What the Home Inspector Might Not Be Telling You

By Keith Blazek2 Comments

A home inspection is one of the most important, and stress-inducing, steps home buyers and sellers must go through. It is important to have a credible third-party inspect the home so that they may provide an unbiased opinion of the home’s state of affairs. In fact, the article by Daniel Goldstein on MarketWatch.com reports that 95 percent of purchased homes are inspected, compared to 75 percent 20 years ago.
 
So are there things the inspectors may not disclose? This list can help to pull back the curtain on important factors you should consider when contracting a home inspection. A few of the items Goldstein listed include:
 
The house is fine, but I could make it look bad.
Beware of some inspectors who go too far. It is important for them to report their findings in context. If the inspector is returning a litany of superficial (rather than structural) issues then make sure to take the findings with a grain of salt.
 
Get the house, not the inspection.
Sometimes homes are sold at reduced prices if they forego an inspection. This can lead down a dangerous path of contested legal battles and high repair costs so make sure you are performing your own due diligence before agreeing to pass up on a home inspection.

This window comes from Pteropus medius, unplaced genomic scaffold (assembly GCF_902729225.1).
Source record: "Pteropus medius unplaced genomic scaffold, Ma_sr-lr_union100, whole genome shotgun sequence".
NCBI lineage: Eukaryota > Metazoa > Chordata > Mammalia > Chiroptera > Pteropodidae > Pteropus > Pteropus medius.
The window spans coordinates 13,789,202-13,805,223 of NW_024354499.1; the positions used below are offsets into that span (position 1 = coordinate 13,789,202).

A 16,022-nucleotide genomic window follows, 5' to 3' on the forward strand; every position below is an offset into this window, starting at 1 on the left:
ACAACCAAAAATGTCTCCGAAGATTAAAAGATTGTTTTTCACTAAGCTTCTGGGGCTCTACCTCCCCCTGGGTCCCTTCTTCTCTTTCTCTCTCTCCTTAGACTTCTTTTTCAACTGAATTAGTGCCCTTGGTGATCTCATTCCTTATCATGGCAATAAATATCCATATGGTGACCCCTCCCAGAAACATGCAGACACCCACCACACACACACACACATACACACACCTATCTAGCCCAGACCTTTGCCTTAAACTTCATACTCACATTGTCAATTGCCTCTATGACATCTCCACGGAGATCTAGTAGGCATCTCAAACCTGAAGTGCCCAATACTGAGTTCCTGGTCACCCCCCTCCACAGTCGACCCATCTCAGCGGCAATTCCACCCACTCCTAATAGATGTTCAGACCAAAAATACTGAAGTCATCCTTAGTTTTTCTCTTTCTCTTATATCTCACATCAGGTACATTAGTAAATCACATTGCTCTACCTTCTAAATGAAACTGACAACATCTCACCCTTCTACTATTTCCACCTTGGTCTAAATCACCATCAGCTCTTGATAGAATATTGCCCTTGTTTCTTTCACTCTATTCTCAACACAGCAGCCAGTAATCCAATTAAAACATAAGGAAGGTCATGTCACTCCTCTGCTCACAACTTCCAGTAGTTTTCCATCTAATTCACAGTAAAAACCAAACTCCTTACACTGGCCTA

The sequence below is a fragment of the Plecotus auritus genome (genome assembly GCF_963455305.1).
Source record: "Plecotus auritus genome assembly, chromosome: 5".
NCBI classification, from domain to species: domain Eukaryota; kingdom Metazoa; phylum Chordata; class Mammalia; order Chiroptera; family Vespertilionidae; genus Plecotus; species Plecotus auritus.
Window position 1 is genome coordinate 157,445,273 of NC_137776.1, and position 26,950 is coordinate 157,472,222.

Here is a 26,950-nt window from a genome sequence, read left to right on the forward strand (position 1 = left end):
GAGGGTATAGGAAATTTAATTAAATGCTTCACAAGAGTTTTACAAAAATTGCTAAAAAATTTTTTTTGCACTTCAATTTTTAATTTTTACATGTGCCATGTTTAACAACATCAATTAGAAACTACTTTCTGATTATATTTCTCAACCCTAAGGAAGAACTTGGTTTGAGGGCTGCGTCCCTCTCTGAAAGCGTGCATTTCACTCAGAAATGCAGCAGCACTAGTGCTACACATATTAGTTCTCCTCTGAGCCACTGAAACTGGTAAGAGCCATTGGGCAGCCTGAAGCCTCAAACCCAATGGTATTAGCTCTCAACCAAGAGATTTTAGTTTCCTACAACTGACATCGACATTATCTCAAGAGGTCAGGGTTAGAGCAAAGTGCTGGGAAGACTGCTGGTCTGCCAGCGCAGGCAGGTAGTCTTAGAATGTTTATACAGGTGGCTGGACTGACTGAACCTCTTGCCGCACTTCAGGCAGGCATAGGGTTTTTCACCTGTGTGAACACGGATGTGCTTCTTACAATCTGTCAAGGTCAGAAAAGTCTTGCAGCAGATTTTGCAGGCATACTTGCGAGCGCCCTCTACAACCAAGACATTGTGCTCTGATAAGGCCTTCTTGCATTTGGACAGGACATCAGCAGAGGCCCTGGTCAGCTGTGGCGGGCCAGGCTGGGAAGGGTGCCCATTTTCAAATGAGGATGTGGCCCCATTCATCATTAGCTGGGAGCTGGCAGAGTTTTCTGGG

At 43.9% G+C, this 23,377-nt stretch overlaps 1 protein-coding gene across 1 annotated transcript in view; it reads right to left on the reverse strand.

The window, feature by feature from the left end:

Feel free to watch.
You are allowed to watch. Some inspectors may not welcome the added company but feel free to ask to tag along. After all, you are familiar with the home and may have specific items you’d like a closer look at.
 
You should bring me in earlier.
Most inspections occur after an offer has been made, but don’t feel like this is a rule. It may be prudent to have the home inspected prior to making an offer.
 
To find a serious problem, you may need someone else.
Home inspectors are only required to inspect areas of the home that are considered “readily accessible.” If you have a suspicion of a more serious issue you may have to call in some additional help.
 
What has your experience been like with home inspectors? Let us know in the comments section if you have any lessons to share from working with them.